Ryan Chartrand

Determined to up the win column of their 1-15 record against its Western Athletic Conference foe, the Cal Poly men’s basketball team succeeded, and then some, with an 83-69 victory over Utah State Thursday evening.

Junior center Tyler Shelton scored two quick shots in consecutive Cal Poly possessions to begin the contest in Poly’s home opener- the tempo was set from the get-go as 2,475 fans looked on. The Mustangs were hungry and the evidence is in the statistics as four players crossed the double-digit plateau.

“They were one team willing to come here probably because they’ve had a lot of success. They’re probably not really fearful of us,” head coach Kevin Bromley said of Utah State, a previous Big West competitor who Bromley says “owned the conference.”

From the looks of the game, it is safe to say that the Mustang scouting report was evidently thorough. On offense, Poly kept the court spread and worked the shot clock and it kept an eye on Aggies All-American Jaycee Carroll on defense.

In the 2006-07 season, Utah went 19-4 when Carroll, the senior guard named this year’s WAC preseason Player of the Year, scored more than 20 a contest and went 6-9 when he did not.

Poly held Carroll to a quiet 18.

Bromley explained that his team isolated him while on offense, forcing him to play defense and this shocked his energy while on offense.

“We did a great job guarding him,” said Shelton, who shared a team high 19-point tally with sophomore reserve guard Lorenzo Keeler.

“He has no problem coming off the bench. He’s an unselfish person and he just wants us to win basketball games,” Bromley said of Keeler. In his first game at Mott Gym, Keeler went 6-9 from the floor, 5-7 from the 3-point line and racked up four assists in just 16 minutes of play. The man has talent and he’s not afraid to show it in front of a home crowd.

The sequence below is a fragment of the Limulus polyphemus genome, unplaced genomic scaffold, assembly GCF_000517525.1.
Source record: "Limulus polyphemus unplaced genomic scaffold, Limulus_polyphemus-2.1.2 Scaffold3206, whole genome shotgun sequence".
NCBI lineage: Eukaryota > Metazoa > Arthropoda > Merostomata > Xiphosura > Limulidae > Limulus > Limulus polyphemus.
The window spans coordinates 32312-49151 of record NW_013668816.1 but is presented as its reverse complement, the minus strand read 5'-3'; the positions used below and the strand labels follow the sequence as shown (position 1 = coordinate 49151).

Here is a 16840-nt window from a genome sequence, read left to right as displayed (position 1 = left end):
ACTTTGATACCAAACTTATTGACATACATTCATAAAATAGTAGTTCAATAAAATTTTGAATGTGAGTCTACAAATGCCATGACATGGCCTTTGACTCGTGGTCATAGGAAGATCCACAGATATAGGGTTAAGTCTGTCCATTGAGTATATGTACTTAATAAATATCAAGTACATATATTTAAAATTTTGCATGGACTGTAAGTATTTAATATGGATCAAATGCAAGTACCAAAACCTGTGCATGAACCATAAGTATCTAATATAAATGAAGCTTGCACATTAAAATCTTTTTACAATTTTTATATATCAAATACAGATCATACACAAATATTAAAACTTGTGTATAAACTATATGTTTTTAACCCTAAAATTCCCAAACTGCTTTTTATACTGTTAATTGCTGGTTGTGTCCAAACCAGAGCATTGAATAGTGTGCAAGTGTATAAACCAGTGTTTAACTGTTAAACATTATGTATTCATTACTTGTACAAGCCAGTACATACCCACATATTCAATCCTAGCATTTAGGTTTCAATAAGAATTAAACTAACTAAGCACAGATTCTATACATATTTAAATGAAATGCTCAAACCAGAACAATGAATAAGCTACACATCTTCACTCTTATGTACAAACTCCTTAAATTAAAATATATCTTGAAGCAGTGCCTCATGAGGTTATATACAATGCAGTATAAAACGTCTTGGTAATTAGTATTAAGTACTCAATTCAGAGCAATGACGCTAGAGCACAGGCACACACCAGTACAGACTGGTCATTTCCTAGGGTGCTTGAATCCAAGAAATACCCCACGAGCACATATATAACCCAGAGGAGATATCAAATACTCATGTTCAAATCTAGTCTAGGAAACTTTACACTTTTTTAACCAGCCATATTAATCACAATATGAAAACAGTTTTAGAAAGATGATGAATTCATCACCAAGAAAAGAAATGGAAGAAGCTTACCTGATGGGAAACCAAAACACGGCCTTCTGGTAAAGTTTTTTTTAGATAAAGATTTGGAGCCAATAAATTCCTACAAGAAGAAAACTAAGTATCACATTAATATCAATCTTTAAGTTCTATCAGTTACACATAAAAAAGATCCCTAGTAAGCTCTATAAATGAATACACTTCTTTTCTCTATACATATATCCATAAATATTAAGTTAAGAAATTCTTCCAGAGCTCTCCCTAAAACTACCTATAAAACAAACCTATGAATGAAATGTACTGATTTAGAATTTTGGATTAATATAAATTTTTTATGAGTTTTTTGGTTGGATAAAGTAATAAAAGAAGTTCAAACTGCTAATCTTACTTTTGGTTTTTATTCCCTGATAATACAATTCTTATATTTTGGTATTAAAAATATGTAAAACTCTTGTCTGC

“I’m proud of him. He’s a big time player and makes big shots,” Bromley added.

Along with Keeler and Shelton, guards Chaz Thomas and Dawin Whiten contributed 14 and 17 respectively for Poly. Thomas was the spark to several Poly runs throughout the contest, most notably when he slashed through the lane and sunk an and-1 floater to put Poly ahead 38-36. His reaction was passionate and the crowd’s as well when he hit a three the next possession. Shortly after, he had an out of nowhere steal that led to a Whiten three-pointer, the old fashioned way, to put Poly up 44-36.

And they never looked back.

“Any day, we have good enough players who can take over on a play,” Shelton said. When asked if their strategy was to pack the inside, Shelton said his team planned to run an inside, outside attack.

The team shot better from behind the arch (48 percent) than in total field goals (44.3 percent) and also it had 18 points in the paint.

“We had a solid advantage in the post so we just decided to attack,” Shelton said.

Of the many long balls put up by the Mustangs, Bromley said, “The three is definitely an effective shot that can give you an advantage against quicker, faster, stronger basketball teams. It’s a neutralizer.” He said that his team does not live or die by the three, they’re good at shooting it, and it pays off.

Several Mustang players had smiles on their faces throughout the contest and rightly so. Happiness is a warm win against a hot team.

“It’s a heck of a win,” Bromley said.

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